Art of Linework Essay

76891 WordsApr 1, 2014308 Pages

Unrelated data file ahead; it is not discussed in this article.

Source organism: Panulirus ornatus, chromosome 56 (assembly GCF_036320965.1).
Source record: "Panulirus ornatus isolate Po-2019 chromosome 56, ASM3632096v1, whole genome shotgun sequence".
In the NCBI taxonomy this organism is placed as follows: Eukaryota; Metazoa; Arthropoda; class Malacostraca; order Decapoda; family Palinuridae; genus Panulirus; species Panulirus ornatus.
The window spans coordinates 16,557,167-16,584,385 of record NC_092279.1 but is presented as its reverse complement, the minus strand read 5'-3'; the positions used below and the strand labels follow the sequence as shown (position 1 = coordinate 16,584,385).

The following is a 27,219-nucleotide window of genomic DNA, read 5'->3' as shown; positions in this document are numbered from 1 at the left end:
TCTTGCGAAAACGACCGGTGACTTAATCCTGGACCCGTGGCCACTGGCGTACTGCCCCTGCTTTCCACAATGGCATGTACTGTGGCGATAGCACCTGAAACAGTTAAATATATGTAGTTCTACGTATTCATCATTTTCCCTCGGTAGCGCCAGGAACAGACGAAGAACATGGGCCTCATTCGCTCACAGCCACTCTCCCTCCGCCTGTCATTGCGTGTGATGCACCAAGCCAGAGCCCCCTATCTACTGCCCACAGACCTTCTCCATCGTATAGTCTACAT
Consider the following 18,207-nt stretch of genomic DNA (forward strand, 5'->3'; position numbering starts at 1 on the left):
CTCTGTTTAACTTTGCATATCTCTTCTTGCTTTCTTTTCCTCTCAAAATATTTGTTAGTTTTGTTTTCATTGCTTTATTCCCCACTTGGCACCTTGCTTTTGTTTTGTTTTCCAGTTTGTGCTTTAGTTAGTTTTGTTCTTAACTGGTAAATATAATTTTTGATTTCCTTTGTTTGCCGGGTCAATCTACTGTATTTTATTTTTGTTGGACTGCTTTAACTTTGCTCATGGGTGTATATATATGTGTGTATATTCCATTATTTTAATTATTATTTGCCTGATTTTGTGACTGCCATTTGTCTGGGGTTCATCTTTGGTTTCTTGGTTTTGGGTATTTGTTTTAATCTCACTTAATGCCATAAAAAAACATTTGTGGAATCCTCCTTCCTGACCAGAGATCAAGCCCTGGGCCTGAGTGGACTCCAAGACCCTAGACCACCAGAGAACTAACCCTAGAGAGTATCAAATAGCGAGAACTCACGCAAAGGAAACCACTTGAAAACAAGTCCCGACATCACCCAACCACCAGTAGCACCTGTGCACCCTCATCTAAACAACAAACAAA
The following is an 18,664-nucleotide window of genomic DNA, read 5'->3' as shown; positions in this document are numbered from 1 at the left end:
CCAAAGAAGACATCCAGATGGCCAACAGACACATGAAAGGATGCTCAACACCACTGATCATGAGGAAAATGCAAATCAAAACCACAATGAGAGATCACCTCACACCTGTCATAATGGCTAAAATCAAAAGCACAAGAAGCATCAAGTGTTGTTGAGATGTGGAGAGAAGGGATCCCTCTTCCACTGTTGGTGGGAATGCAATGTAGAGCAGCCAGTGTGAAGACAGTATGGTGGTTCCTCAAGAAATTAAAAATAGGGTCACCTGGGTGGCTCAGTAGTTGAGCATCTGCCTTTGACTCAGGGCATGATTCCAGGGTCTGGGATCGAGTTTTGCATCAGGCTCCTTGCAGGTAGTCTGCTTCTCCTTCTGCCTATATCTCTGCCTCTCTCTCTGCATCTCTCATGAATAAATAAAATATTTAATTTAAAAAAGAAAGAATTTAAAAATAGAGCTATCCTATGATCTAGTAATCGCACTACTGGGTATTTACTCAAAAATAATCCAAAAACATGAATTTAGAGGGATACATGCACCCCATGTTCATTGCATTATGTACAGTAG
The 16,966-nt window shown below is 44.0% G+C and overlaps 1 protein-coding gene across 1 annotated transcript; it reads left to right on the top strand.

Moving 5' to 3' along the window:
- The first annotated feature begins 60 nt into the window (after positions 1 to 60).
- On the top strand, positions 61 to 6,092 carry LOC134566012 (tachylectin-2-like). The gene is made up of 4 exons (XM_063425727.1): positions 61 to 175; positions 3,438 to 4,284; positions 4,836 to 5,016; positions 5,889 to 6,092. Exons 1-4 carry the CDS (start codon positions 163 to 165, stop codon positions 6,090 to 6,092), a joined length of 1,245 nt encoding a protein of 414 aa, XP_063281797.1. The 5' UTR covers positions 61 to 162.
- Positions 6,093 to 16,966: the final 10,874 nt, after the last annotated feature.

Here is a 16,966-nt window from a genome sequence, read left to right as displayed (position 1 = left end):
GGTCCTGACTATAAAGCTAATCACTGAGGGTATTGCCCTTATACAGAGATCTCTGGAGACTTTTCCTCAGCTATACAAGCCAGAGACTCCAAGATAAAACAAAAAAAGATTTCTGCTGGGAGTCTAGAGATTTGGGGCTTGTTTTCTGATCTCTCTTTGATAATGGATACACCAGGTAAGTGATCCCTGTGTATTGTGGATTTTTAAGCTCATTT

THE PRACTICE & SCIENCE OF DRAWING BY HAROLD SPEED Associe de la Societe Nationale des Beaux-Arts, Paris; Member of the Royal Society of Portrait Painters, &c. * * * * * With 93 Illustrations & Diagrams * * * * * LONDON SEELEY, SERVICE & CO. LIMITED 38 GREAT RUSSELL STREET 1913 * * * * * [Illustration: Plate I. FOUR PHOTOGRAPHS OF SAME MONOCHROME PAINTING IN DIFFERENT STAGES ILLUSTRATING A METHOD OF STUDYING MASS DRAWING WITH THE BRUSH] * * * * * PREFACE Permit me in the first place to anticipate the disappointment of any student who opens this book with the idea of finding "wrinkles" on how to draw faces, trees, clouds, or what not, short cuts to excellence in drawing, or any of the tricks so popular with the drawing masters of our grandmothers and still dearly loved by a large number of people. No good can come of such methods, for there are no short cuts to excellence. But help of a very practical kind it is the aim of the following pages to give; although it may be necessary to make a greater call upon the intelligence of the student than these Victorian methods attempted. It was not until some time after having passed through the course of training in two of our chief schools of art that the author got any idea of what drawing really meant. What was taught was the faithful copying of a series of objects, beginning with the simplest forms, such as cubes, cones, cylinders, &c. (an excellent system to begin with at present in danger of some neglect), after which more complicated objects in plaster of Paris were attempted, and finally copies of the human head and figure posed in suspended animation and supported by blocks, &c. In so far as this was accurately done, all

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